Hazardous waste

Larry Poell, who lives on top of a Superfund site in Mead, Neb., adjusts Wednesday, March 27, 2019, the overalls of his granddaughter, while visiting a flood relief shelter in Ashland. Poell said federal officials have always maintained that the contaminated plumes are stable, but he wonders if the floodwater caused them to shift. "I'm concerned about it, I think everybody's concerned about it," he said. (AP Photo/Nati Harnik)
March 28, 2019 - 2:22 pm
MEAD, Neb. (AP) — Flooding in the Midwest temporarily cut off a Superfund site in Nebraska that stores radioactive waste and explosives, inundated another one storing toxic chemical waste in Missouri, and limited access to others, according to federal regulators. The Environmental Protection Agency...
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Energy Secretary Rick Perry pauses while speaking during a House Appropriations subcommittee hearing on budget on Capitol Hill in Washington, Tuesday, March 26, 2019. (AP Photo/Andrew Harnik)
March 26, 2019 - 1:55 pm
WASHINGTON (AP) — Energy Secretary Rick Perry on Tuesday defended the Trump administration's plans to collect and store nuclear waste from around the country in a site northwest of Las Vegas, saying that the current system of scattered storage sites in dozens of states was unacceptable. Perry held...
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March 26, 2019 - 11:42 am
SAN ONOFRE, Calif. (AP) — The Nuclear Regulatory Commission is fining the Southern California Edison utility $116,000 for violations in its handling of nuclear canisters at the shuttered San Onofre Nuclear Generating Station. The decision announced Monday in an online town hall meeting involves the...
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FILE - The first load of nuclear waste arrives in this March 26, 1999 file photo, at the Waste Isolation Pilot Plant (WIPP) site in Carlsbad, N.M., from Los Alamos National Laboratory. Twenty years and more than 12,380 shipments later, tons of Cold War-era waste from decades of bomb-making and nuclear research across the U.S. have been stashed in the salt caverns that make up the underground facility. (AP Photo/Thomas Herbert)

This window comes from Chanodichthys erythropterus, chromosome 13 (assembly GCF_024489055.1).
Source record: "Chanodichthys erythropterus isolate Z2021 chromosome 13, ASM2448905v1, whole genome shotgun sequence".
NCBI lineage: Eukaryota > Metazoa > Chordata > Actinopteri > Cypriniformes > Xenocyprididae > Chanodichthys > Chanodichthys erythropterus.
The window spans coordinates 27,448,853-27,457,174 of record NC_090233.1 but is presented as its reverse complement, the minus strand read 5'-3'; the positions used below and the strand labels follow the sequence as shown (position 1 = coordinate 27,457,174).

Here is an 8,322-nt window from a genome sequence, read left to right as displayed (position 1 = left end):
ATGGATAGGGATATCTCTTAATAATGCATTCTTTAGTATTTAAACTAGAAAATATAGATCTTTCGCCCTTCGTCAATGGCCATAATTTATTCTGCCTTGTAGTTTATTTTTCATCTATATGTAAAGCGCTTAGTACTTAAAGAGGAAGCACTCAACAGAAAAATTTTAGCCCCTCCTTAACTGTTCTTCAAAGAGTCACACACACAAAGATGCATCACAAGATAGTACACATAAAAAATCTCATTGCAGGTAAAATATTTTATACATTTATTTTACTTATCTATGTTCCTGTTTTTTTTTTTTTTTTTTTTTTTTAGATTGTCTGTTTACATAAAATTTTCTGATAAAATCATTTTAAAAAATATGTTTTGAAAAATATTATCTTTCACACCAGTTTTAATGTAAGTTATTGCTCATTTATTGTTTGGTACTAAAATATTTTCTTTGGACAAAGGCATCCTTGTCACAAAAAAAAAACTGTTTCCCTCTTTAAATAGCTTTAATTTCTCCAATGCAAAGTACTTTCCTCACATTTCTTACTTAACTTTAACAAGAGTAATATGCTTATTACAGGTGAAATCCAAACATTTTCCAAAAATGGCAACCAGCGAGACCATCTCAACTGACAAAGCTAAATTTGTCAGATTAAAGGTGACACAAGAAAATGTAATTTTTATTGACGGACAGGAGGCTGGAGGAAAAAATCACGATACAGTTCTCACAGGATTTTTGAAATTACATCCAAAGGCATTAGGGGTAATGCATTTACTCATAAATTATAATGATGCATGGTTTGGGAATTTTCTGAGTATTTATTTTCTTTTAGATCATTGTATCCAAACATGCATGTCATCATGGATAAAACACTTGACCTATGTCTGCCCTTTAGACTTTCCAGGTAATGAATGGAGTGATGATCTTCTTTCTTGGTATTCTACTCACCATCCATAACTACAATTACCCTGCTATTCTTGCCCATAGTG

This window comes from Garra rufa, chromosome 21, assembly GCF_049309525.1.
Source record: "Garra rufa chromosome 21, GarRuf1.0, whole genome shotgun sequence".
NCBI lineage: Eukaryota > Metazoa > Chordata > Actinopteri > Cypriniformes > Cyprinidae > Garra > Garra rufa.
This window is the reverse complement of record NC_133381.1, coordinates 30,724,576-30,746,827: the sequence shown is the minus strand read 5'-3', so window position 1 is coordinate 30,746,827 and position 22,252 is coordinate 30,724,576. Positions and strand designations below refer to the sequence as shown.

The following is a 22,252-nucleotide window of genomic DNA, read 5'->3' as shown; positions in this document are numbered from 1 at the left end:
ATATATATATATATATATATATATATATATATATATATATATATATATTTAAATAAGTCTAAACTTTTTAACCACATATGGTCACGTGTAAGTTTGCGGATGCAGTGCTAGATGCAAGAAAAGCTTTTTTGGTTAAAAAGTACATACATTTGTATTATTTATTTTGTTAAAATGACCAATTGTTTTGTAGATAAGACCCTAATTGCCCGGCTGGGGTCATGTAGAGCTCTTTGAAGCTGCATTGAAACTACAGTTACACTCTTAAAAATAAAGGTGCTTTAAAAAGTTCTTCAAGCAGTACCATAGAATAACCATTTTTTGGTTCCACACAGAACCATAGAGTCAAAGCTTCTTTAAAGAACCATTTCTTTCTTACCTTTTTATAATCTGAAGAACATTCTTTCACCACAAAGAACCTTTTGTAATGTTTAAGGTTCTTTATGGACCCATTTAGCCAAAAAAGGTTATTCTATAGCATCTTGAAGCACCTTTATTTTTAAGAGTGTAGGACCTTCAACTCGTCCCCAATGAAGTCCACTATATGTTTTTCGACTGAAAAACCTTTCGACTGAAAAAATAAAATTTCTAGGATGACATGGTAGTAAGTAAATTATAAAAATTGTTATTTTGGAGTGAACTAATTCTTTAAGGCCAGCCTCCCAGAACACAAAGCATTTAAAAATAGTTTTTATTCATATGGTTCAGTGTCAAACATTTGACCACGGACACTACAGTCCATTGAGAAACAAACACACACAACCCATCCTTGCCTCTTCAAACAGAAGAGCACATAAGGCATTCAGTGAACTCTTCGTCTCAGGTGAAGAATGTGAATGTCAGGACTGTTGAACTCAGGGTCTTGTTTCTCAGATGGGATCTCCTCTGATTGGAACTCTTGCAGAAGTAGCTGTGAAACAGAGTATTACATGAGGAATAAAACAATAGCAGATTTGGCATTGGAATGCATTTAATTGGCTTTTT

March 23, 2019 - 6:53 pm
ALBUQUERQUE, N.M. (AP) — It wasn't long after the atomic bomb was dropped on Japan and World War II ended that the United States began to realize it had to do something with the waste that was being generated by defense-related nuclear research and bomb-making that would continue through the Cold...
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FILE - In this April 8, 1998, file photo, a worker drives a cart through a tunnel inside the Waste Isolation Pilot Plant No. 2, 150 feet below the surface near Carlsbad, N.M. Twenty years and more than 12,330 shipments later, tons of Cold War-era radioactive waste from decades of bomb-making and research have been stashed in the salt caverns that make up the underground facility and not without issues. (AP Photo/Eric Draper, File)
March 23, 2019 - 6:51 pm
ALBUQUERQUE, N.M. (AP) — In a remote stretch of New Mexico desert, the U.S. government put in motion an experiment aimed at proving to the world that radioactive waste could be safely disposed of deep underground, rendering it less of a threat to the environment. Twenty years and more than 12,380...
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In this Thursday, March 21, 2019, photo, fires burn at the site of a factory explosion in a chemical industrial park in Xiangshui County of Yancheng in eastern China's Jiangsu province. The local government reports the death toll in an explosion at a chemical plant in eastern China has risen with dozens killed and more seriously injured. (Chinatopix via AP)
March 22, 2019 - 9:32 pm